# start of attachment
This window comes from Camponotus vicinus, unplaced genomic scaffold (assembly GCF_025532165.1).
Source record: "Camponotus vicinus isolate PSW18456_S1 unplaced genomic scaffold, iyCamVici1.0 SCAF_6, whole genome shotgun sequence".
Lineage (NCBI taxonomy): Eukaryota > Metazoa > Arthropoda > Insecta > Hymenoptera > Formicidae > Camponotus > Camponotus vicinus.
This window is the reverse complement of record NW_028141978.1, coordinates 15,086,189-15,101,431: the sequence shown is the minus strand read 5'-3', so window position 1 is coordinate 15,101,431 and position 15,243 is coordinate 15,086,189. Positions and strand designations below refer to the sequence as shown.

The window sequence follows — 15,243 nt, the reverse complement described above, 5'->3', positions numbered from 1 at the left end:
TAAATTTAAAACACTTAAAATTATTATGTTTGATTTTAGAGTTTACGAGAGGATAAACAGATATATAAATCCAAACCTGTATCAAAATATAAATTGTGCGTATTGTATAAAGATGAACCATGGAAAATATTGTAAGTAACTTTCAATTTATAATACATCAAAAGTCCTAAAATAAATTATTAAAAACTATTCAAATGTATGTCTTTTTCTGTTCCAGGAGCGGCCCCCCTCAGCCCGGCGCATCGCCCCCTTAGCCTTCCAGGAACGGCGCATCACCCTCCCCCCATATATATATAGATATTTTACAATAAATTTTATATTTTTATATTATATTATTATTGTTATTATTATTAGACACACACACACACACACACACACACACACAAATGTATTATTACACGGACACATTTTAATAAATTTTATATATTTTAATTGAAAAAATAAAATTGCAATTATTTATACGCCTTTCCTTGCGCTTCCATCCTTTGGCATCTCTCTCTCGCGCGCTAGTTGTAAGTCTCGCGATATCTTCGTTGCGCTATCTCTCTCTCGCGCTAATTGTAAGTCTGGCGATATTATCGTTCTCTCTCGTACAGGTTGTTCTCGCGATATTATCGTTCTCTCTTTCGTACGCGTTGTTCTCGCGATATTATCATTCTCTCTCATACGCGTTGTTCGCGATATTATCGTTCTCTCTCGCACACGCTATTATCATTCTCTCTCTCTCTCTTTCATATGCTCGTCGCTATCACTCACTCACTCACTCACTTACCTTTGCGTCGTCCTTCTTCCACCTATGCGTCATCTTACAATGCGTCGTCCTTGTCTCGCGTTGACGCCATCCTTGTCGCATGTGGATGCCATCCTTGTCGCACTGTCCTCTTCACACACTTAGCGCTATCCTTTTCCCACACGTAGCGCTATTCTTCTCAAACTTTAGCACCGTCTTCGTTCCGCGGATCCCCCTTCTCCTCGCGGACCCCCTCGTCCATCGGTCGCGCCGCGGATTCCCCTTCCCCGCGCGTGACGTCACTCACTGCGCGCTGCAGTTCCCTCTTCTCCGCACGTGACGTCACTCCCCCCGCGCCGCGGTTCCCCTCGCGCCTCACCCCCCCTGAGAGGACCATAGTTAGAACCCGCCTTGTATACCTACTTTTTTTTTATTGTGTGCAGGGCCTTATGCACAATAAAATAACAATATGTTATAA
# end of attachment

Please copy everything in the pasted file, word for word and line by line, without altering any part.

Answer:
This window comes from Camponotus vicinus, unplaced genomic scaffold (assembly GCF_025532165.1).
Source record: "Camponotus vicinus isolate PSW18456_S1 unplaced genomic scaffold, iyCamVici1.0 SCAF_6, whole genome shotgun sequence".
Lineage (NCBI taxonomy): Eukaryota > Metazoa > Arthropoda > Insecta > Hymenoptera > Formicidae > Camponotus > Camponotus vicinus.
This window is the reverse complement of record NW_028141978.1, coordinates 15,086,189-15,101,431: the sequence shown is the minus strand read 5'-3', so window position 1 is coordinate 15,101,431 and position 15,243 is coordinate 15,086,189. Positions and strand designations below refer to the sequence as shown.

The window sequence follows — 15,243 nt, the reverse complement described above, 5'->3', positions numbered from 1 at the left end:
TAAATTTAAAACACTTAAAATTATTATGTTTGATTTTAGAGTTTACGAGAGGATAAACAGATATATAAATCCAAACCTGTATCAAAATATAAATTGTGCGTATTGTATAAAGATGAACCATGGAAAATATTGTAAGTAACTTTCAATTTATAATACATCAAAAGTCCTAAAATAAATTATTAAAAACTATTCAAATGTATGTCTTTTTCTGTTCCAGGAGCGGCCCCCCTCAGCCCGGCGCATCGCCCCCTTAGCCTTCCAGGAACGGCGCATCACCCTCCCCCCATATATATATAGATATTTTACAATAAATTTTATATTTTTATATTATATTATTATTGTTATTATTATTAGACACACACACACACACACACACACACACACAAATGTATTATTACACGGACACATTTTAATAAATTTTATATATTTTAATTGAAAAAATAAAATTGCAATTATTTATACGCCTTTCCTTGCGCTTCCATCCTTTGGCATCTCTCTCTCGCGCGCTAGTTGTAAGTCTCGCGATATCTTCGTTGCGCTATCTCTCTCTCGCGCTAATTGTAAGTCTGGCGATATTATCGTTCTCTCTCGTACAGGTTGTTCTCGCGATATTATCGTTCTCTCTTTCGTACGCGTTGTTCTCGCGATATTATCATTCTCTCTCATACGCGTTGTTCGCGATATTATCGTTCTCTCTCGCACACGCTATTATCATTCTCTCTCTCTCTCTTTCATATGCTCGTCGCTATCACTCACTCACTCACTCACTTACCTTTGCGTCGTCCTTCTTCCACCTATGCGTCATCTTACAATGCGTCGTCCTTGTCTCGCGTTGACGCCATCCTTGTCGCATGTGGATGCCATCCTTGTCGCACTGTCCTCTTCACACACTTAGCGCTATCCTTTTCCCACACGTAGCGCTATTCTTCTCAAACTTTAGCACCGTCTTCGTTCCGCGGATCCCCCTTCTCCTCGCGGACCCCCTCGTCCATCGGTCGCGCCGCGGATTCCCCTTCCCCGCGCGTGACGTCACTCACTGCGCGCTGCAGTTCCCTCTTCTCCGCACGTGACGTCACTCCCCCCGCGCCGCGGTTCCCCTCGCGCCTCACCCCCCCTGAGAGGACCATAGTTAGAACCCGCCTTGTATACCTACTTTTTTTTTATTGTGTGCAGGGCCTTATGCACAATAAAATAACAATATGTTATAA